Homework vs. YouTube: Tips for Reducing Distractions

I would love to see you address strategies for addressing child who constantly switches to You Tube or other recreational web site during online homework.

- Sarah

As more and more homework goes online, students are tasked with a daunting task: How do I focus on the assignment and resist the allure of unrelated YouTube videos, social media posts, and other digital distractions? (I emphasize unrelated because some assignments ask students to draw on YouTube and other digital resources for learning).

Your son isn't the only one struggling with this task. In a recent study, Dr. Larry Rosen at Stanford University found that middle and high school students are only able to stay on task for three minutes on average before being distracted (the main distractors being information from phones and computers).

We've written before about why this particular form of self-regulation is a Herculean task for many kids. That said, learning how to focus amidst potential digital distractions is a critical skill for 21st century students. We already shared 8 Ways to Reduce Digital Distractions and Boost Productivity. Here are some additional tips that get a bit more specific about homework:

Create a system:

  • Talk about the brain. Young people tend to have a wildly inflated idea of how many things they can do well at once. Explain to your child that their seeking brain can trip them up while doing homework and review the costs of multitasking.
  • Be positive. Reinforce that social media and other digital entertainment can be a really positive thing. The goal is just to make sure it doesn't interfere with learning. Brain-based study habits can help!
  • Be realistic. Start with about 15 minutes of focused attention followed by a brain break like walking around the room or closing eyes and resting for a bit.
  • Set goals. Make clear and attainable study goals for each focused attention session.
  • Try tech breaks. There is nothing wrong with a brain break being a "tech break." This might reduce your child's anxiety around being socially unplugged for an entire evening of homework. For example, 20 minutes of focused attention followed by two minutes of texting or watching a YouTube video. Set alarms at first to get in this habit.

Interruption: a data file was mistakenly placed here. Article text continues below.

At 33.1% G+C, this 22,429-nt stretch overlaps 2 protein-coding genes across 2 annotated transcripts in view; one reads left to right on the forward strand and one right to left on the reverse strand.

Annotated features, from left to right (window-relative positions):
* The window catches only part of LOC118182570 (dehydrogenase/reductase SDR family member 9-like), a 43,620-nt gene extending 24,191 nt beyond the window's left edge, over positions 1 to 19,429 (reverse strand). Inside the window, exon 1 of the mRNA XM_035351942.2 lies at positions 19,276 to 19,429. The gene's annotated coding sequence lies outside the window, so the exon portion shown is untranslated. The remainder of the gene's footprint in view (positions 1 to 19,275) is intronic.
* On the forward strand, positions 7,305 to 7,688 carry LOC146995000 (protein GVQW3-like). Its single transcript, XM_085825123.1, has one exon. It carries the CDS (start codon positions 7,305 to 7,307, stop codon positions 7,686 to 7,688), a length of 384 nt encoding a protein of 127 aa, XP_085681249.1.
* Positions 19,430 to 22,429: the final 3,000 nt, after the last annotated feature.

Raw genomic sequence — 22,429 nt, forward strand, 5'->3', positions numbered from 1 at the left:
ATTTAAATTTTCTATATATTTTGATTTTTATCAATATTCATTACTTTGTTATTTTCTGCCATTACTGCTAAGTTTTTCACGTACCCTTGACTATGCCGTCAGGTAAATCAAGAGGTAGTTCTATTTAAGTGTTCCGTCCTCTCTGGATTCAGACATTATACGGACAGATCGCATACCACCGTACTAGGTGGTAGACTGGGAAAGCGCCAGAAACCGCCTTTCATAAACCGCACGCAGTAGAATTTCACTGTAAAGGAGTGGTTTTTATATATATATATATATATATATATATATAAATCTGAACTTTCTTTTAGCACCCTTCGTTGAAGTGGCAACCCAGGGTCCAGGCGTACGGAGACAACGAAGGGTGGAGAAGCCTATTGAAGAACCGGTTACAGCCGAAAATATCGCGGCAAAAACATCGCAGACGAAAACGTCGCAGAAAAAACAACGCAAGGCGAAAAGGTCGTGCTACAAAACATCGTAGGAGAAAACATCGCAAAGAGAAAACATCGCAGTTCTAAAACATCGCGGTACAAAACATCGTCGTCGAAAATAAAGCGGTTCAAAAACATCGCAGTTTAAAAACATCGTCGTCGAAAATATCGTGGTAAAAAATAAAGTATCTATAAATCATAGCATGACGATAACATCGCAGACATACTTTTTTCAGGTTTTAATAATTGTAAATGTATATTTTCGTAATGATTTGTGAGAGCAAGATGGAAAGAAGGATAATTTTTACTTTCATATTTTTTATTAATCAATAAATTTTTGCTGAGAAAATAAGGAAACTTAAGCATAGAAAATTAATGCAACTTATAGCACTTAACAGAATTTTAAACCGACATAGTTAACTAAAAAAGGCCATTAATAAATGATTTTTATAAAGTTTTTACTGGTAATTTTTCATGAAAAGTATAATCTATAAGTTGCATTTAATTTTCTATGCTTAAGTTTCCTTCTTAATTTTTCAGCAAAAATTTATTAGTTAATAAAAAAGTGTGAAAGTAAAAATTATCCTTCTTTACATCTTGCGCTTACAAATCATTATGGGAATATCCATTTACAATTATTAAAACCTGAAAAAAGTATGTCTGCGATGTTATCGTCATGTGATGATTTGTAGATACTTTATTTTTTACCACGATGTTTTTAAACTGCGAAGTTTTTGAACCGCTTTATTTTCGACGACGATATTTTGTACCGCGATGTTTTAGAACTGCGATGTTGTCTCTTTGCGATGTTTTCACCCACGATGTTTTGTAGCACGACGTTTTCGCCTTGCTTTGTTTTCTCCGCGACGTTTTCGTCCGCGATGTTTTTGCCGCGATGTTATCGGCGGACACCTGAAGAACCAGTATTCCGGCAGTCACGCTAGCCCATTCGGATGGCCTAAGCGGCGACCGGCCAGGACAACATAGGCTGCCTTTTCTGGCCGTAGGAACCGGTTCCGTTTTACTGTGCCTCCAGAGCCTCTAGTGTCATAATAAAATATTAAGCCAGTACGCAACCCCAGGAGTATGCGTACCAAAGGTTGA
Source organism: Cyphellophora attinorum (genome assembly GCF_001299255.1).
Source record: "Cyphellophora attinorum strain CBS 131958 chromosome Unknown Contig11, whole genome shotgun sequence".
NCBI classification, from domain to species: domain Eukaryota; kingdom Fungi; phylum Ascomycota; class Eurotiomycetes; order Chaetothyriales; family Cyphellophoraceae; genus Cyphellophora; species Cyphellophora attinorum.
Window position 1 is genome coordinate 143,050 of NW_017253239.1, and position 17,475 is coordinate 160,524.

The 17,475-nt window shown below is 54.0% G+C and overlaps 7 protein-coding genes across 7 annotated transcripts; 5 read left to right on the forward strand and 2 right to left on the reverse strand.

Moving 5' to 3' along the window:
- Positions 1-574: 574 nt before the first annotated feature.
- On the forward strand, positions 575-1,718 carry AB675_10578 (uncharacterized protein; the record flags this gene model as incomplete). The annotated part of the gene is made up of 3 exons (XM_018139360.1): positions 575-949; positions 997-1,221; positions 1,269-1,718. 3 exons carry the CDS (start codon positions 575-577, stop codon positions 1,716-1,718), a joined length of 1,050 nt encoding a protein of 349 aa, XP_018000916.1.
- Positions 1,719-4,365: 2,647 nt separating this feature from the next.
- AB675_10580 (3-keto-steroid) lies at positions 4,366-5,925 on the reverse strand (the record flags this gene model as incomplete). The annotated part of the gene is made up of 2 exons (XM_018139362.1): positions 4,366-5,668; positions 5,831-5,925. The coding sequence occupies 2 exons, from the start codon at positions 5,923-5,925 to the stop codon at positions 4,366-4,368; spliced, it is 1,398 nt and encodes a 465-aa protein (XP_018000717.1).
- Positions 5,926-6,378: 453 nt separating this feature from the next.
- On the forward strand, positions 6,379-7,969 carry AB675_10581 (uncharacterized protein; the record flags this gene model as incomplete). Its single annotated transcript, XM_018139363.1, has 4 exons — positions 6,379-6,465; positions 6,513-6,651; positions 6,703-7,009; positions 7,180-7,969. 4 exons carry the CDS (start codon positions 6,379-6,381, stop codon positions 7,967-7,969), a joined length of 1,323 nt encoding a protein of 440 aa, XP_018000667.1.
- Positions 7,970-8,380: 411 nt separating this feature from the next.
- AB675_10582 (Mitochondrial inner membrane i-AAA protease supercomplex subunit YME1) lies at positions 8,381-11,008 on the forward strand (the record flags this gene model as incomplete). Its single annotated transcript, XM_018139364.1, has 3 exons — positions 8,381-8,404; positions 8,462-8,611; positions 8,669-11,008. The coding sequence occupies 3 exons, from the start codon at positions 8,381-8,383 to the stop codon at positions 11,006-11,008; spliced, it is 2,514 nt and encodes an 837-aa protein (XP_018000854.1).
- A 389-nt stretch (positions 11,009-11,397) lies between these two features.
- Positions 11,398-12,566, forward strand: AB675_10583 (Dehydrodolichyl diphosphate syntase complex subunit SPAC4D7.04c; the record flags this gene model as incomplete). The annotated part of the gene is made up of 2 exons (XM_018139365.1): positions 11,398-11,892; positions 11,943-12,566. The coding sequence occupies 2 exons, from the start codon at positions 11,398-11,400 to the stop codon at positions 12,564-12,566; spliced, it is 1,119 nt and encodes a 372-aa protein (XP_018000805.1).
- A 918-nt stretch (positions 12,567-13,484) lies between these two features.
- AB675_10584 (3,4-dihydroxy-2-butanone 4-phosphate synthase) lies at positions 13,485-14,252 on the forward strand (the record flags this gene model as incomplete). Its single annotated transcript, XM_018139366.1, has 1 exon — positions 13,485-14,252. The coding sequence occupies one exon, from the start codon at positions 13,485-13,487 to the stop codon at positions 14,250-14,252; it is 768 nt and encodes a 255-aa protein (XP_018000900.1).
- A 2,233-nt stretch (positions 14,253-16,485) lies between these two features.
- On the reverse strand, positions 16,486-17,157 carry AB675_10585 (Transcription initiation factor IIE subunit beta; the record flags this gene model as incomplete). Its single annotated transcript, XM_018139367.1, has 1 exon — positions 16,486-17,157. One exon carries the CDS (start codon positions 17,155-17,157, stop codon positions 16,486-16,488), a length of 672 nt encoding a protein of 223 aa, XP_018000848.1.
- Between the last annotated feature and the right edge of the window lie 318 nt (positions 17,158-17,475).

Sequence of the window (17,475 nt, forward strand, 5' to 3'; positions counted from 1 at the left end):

• Increase focus. Try increasing focused attention over time - though the realistic max is about a half hour before a short brain break is probably necessary for most teens.
  • Off and away. During focused study sessions, close all unrelated media and keep phones off and away. Don't forget to disable cues (pings, buzzes, and pop-ups).

Monitor the system:

Every child is different. Especially as your child gets older, involve them in monitoring his or her own study habits - what is working? What isn't?

  • Use tracking software or search history together after study sessions - how often was your child distracted? Young people are often surprised at just how far from the assignment they wander - and how often.
  • Are "tech breaks" working? Or are they impossible to keep to 2 minutes? If a tech break is more of a struggle than a relief - then perhaps "off and away" until homework is completely done makes more sense.
  • Ask your child to reflect on how difficult it is to resist checking YouTube or Twitter. If resistance is feeling distracting in and of itself, try browser add-ons like "stay focused" or apps like "self-control" that block certain Web sites for you.